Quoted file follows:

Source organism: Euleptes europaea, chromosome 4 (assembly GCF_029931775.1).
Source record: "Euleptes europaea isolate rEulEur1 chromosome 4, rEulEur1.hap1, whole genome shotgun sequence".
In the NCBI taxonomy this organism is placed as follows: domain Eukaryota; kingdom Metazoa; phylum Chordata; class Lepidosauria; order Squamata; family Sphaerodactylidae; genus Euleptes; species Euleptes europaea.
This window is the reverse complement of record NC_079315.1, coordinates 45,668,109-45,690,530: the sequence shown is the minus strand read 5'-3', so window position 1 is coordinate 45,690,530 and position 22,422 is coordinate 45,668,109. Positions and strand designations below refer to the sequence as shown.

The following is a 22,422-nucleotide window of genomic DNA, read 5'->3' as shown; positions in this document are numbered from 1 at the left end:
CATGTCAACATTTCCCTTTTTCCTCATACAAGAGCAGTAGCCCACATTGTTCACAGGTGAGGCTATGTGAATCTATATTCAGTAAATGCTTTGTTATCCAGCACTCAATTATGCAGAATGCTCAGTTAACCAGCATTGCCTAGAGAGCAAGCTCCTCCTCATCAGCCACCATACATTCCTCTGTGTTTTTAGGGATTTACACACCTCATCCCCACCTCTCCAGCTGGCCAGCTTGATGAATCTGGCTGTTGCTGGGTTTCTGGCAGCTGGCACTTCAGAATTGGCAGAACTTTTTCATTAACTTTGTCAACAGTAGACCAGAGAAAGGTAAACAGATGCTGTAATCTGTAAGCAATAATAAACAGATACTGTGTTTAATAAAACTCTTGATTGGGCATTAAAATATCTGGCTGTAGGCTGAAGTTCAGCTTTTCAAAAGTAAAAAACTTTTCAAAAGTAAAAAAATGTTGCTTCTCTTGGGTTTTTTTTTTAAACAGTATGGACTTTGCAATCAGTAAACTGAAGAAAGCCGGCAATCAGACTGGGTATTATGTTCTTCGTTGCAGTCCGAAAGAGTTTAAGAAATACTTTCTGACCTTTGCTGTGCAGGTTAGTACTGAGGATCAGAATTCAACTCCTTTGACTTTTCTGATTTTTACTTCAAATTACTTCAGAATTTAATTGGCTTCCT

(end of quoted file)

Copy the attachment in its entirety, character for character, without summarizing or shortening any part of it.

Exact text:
Source organism: Euleptes europaea, chromosome 4 (assembly GCF_029931775.1).
Source record: "Euleptes europaea isolate rEulEur1 chromosome 4, rEulEur1.hap1, whole genome shotgun sequence".
In the NCBI taxonomy this organism is placed as follows: domain Eukaryota; kingdom Metazoa; phylum Chordata; class Lepidosauria; order Squamata; family Sphaerodactylidae; genus Euleptes; species Euleptes europaea.
This window is the reverse complement of record NC_079315.1, coordinates 45,668,109-45,690,530: the sequence shown is the minus strand read 5'-3', so window position 1 is coordinate 45,690,530 and position 22,422 is coordinate 45,668,109. Positions and strand designations below refer to the sequence as shown.

The following is a 22,422-nucleotide window of genomic DNA, read 5'->3' as shown; positions in this document are numbered from 1 at the left end:
CATGTCAACATTTCCCTTTTTCCTCATACAAGAGCAGTAGCCCACATTGTTCACAGGTGAGGCTATGTGAATCTATATTCAGTAAATGCTTTGTTATCCAGCACTCAATTATGCAGAATGCTCAGTTAACCAGCATTGCCTAGAGAGCAAGCTCCTCCTCATCAGCCACCATACATTCCTCTGTGTTTTTAGGGATTTACACACCTCATCCCCACCTCTCCAGCTGGCCAGCTTGATGAATCTGGCTGTTGCTGGGTTTCTGGCAGCTGGCACTTCAGAATTGGCAGAACTTTTTCATTAACTTTGTCAACAGTAGACCAGAGAAAGGTAAACAGATGCTGTAATCTGTAAGCAATAATAAACAGATACTGTGTTTAATAAAACTCTTGATTGGGCATTAAAATATCTGGCTGTAGGCTGAAGTTCAGCTTTTCAAAAGTAAAAAACTTTTCAAAAGTAAAAAAATGTTGCTTCTCTTGGGTTTTTTTTTTAAACAGTATGGACTTTGCAATCAGTAAACTGAAGAAAGCCGGCAATCAGACTGGGTATTATGTTCTTCGTTGCAGTCCGAAAGAGTTTAAGAAATACTTTCTGACCTTTGCTGTGCAGGTTAGTACTGAGGATCAGAATTCAACTCCTTTGACTTTTCTGATTTTTACTTCAAATTACTTCAGAATTTAATTGGCTTCCT